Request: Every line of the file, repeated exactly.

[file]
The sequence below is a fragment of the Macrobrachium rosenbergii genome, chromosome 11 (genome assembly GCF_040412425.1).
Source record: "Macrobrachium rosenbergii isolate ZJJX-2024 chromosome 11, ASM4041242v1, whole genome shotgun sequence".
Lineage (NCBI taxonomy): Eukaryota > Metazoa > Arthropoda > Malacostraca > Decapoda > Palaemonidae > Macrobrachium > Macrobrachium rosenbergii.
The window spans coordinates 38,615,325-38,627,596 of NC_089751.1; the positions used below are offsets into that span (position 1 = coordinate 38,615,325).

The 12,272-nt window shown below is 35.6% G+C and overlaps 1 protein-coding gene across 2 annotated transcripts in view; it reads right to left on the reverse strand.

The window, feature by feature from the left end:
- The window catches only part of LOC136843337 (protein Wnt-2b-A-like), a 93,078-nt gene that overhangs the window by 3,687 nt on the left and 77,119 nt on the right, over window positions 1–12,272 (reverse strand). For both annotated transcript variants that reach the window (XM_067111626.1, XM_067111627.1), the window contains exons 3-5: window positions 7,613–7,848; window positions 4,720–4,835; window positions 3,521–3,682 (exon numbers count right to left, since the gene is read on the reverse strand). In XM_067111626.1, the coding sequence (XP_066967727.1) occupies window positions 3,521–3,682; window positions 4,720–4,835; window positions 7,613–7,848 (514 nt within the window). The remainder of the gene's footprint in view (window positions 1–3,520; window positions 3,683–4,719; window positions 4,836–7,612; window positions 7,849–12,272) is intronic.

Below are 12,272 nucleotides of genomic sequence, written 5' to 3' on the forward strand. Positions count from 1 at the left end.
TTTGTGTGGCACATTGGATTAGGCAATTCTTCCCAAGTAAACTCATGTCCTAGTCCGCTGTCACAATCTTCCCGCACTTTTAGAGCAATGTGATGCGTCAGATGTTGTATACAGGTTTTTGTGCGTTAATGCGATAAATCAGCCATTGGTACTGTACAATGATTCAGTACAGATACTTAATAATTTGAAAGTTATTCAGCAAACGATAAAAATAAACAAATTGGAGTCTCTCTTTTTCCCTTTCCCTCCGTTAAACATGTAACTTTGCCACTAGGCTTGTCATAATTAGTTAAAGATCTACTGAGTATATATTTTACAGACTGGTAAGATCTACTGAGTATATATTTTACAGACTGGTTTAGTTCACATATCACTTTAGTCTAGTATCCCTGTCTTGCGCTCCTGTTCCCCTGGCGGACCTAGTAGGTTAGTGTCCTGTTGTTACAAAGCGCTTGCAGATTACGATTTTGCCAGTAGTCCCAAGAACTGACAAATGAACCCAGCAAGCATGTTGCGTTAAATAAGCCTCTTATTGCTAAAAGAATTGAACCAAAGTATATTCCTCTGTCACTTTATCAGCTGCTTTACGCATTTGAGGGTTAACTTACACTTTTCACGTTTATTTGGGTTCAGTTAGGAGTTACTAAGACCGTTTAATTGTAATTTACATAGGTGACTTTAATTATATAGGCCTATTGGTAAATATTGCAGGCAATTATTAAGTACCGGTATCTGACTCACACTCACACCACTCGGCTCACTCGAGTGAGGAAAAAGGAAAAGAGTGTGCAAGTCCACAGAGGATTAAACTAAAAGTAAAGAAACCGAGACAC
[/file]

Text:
The sequence below is a fragment of the Macrobrachium rosenbergii genome, chromosome 11 (genome assembly GCF_040412425.1).
Source record: "Macrobrachium rosenbergii isolate ZJJX-2024 chromosome 11, ASM4041242v1, whole genome shotgun sequence".
Lineage (NCBI taxonomy): Eukaryota > Metazoa > Arthropoda > Malacostraca > Decapoda > Palaemonidae > Macrobrachium > Macrobrachium rosenbergii.
The window spans coordinates 38,615,325-38,627,596 of NC_089751.1; the positions used below are offsets into that span (position 1 = coordinate 38,615,325).

The 12,272-nt window shown below is 35.6% G+C and overlaps 1 protein-coding gene across 2 annotated transcripts in view; it reads right to left on the reverse strand.

The window, feature by feature from the left end:
- The window catches only part of LOC136843337 (protein Wnt-2b-A-like), a 93,078-nt gene that overhangs the window by 3,687 nt on the left and 77,119 nt on the right, over window positions 1–12,272 (reverse strand). For both annotated transcript variants that reach the window (XM_067111626.1, XM_067111627.1), the window contains exons 3-5: window positions 7,613–7,848; window positions 4,720–4,835; window positions 3,521–3,682 (exon numbers count right to left, since the gene is read on the reverse strand). In XM_067111626.1, the coding sequence (XP_066967727.1) occupies window positions 3,521–3,682; window positions 4,720–4,835; window positions 7,613–7,848 (514 nt within the window). The remainder of the gene's footprint in view (window positions 1–3,520; window positions 3,683–4,719; window positions 4,836–7,612; window positions 7,849–12,272) is intronic.

Below are 12,272 nucleotides of genomic sequence, written 5' to 3' on the forward strand. Positions count from 1 at the left end.
TTTGTGTGGCACATTGGATTAGGCAATTCTTCCCAAGTAAACTCATGTCCTAGTCCGCTGTCACAATCTTCCCGCACTTTTAGAGCAATGTGATGCGTCAGATGTTGTATACAGGTTTTTGTGCGTTAATGCGATAAATCAGCCATTGGTACTGTACAATGATTCAGTACAGATACTTAATAATTTGAAAGTTATTCAGCAAACGATAAAAATAAACAAATTGGAGTCTCTCTTTTTCCCTTTCCCTCCGTTAAACATGTAACTTTGCCACTAGGCTTGTCATAATTAGTTAAAGATCTACTGAGTATATATTTTACAGACTGGTAAGATCTACTGAGTATATATTTTACAGACTGGTTTAGTTCACATATCACTTTAGTCTAGTATCCCTGTCTTGCGCTCCTGTTCCCCTGGCGGACCTAGTAGGTTAGTGTCCTGTTGTTACAAAGCGCTTGCAGATTACGATTTTGCCAGTAGTCCCAAGAACTGACAAATGAACCCAGCAAGCATGTTGCGTTAAATAAGCCTCTTATTGCTAAAAGAATTGAACCAAAGTATATTCCTCTGTCACTTTATCAGCTGCTTTACGCATTTGAGGGTTAACTTACACTTTTCACGTTTATTTGGGTTCAGTTAGGAGTTACTAAGACCGTTTAATTGTAATTTACATAGGTGACTTTAATTATATAGGCCTATTGGTAAATATTGCAGGCAATTATTAAGTACCGGTATCTGACTCACACTCACACCACTCGGCTCACTCGAGTGAGGAAAAAGGAAAAGAGTGTGCAAGTCCACAGAGGATTAAACTAAAAGTAAAGAAACCGAGACAC